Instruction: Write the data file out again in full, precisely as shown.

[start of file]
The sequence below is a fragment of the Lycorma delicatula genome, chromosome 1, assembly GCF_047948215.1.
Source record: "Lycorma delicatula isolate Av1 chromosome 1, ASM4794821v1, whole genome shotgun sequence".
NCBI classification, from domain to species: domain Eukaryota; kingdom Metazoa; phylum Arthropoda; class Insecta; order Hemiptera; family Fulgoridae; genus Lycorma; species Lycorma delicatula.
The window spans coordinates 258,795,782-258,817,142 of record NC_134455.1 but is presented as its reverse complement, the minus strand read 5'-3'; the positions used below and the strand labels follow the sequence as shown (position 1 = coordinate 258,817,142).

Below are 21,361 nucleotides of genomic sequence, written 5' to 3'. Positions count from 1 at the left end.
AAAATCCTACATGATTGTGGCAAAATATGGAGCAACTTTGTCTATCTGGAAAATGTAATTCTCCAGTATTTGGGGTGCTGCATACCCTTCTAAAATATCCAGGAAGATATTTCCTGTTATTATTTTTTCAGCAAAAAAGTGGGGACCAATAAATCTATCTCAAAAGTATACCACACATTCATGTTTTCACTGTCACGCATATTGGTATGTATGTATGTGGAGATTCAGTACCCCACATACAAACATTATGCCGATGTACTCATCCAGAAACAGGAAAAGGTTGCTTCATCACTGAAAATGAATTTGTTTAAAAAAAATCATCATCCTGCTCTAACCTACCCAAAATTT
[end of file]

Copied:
The sequence below is a fragment of the Lycorma delicatula genome, chromosome 1, assembly GCF_047948215.1.
Source record: "Lycorma delicatula isolate Av1 chromosome 1, ASM4794821v1, whole genome shotgun sequence".
NCBI classification, from domain to species: domain Eukaryota; kingdom Metazoa; phylum Arthropoda; class Insecta; order Hemiptera; family Fulgoridae; genus Lycorma; species Lycorma delicatula.
The window spans coordinates 258,795,782-258,817,142 of record NC_134455.1 but is presented as its reverse complement, the minus strand read 5'-3'; the positions used below and the strand labels follow the sequence as shown (position 1 = coordinate 258,817,142).

Below are 21,361 nucleotides of genomic sequence, written 5' to 3'. Positions count from 1 at the left end.
AAAATCCTACATGATTGTGGCAAAATATGGAGCAACTTTGTCTATCTGGAAAATGTAATTCTCCAGTATTTGGGGTGCTGCATACCCTTCTAAAATATCCAGGAAGATATTTCCTGTTATTATTTTTTCAGCAAAAAAGTGGGGACCAATAAATCTATCTCAAAAGTATACCACACATTCATGTTTTCACTGTCACGCATATTGGTATGTATGTATGTGGAGATTCAGTACCCCACATACAAACATTATGCCGATGTACTCATCCAGAAACAGGAAAAGGTTGCTTCATCACTGAAAATGAATTTGTTTAAAAAAAATCATCATCCTGCTCTAACCTACCCAAAATTT